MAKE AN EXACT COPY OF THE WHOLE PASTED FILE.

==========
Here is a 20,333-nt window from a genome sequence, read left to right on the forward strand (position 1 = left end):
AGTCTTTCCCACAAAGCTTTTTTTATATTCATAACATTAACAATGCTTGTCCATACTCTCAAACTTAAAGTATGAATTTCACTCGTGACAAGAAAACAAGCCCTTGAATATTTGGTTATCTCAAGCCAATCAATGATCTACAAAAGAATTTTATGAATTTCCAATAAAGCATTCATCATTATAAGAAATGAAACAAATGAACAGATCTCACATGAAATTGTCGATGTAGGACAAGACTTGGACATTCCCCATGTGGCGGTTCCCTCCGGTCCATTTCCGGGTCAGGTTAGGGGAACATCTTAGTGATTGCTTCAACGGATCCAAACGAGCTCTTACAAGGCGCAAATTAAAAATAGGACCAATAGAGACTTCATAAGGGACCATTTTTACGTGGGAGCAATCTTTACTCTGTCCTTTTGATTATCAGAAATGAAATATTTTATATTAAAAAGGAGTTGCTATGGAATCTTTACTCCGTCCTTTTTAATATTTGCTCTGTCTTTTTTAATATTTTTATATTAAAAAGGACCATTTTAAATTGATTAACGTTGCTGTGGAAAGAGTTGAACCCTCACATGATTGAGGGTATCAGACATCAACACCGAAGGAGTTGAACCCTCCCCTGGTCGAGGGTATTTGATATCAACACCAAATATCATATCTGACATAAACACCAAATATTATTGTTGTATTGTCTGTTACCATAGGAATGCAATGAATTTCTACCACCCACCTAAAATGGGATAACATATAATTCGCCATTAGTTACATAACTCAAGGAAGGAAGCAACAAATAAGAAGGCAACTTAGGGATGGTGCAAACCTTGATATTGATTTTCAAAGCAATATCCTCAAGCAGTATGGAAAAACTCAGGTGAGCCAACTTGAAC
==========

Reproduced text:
Here is a 20,333-nt window from a genome sequence, read left to right on the forward strand (position 1 = left end):
AGTCTTTCCCACAAAGCTTTTTTTATATTCATAACATTAACAATGCTTGTCCATACTCTCAAACTTAAAGTATGAATTTCACTCGTGACAAGAAAACAAGCCCTTGAATATTTGGTTATCTCAAGCCAATCAATGATCTACAAAAGAATTTTATGAATTTCCAATAAAGCATTCATCATTATAAGAAATGAAACAAATGAACAGATCTCACATGAAATTGTCGATGTAGGACAAGACTTGGACATTCCCCATGTGGCGGTTCCCTCCGGTCCATTTCCGGGTCAGGTTAGGGGAACATCTTAGTGATTGCTTCAACGGATCCAAACGAGCTCTTACAAGGCGCAAATTAAAAATAGGACCAATAGAGACTTCATAAGGGACCATTTTTACGTGGGAGCAATCTTTACTCTGTCCTTTTGATTATCAGAAATGAAATATTTTATATTAAAAAGGAGTTGCTATGGAATCTTTACTCCGTCCTTTTTAATATTTGCTCTGTCTTTTTTAATATTTTTATATTAAAAAGGACCATTTTAAATTGATTAACGTTGCTGTGGAAAGAGTTGAACCCTCACATGATTGAGGGTATCAGACATCAACACCGAAGGAGTTGAACCCTCCCCTGGTCGAGGGTATTTGATATCAACACCAAATATCATATCTGACATAAACACCAAATATTATTGTTGTATTGTCTGTTACCATAGGAATGCAATGAATTTCTACCACCCACCTAAAATGGGATAACATATAATTCGCCATTAGTTACATAACTCAAGGAAGGAAGCAACAAATAAGAAGGCAACTTAGGGATGGTGCAAACCTTGATATTGATTTTCAAAGCAATATCCTCAAGCAGTATGGAAAAACTCAGGTGAGCCAACTTGAAC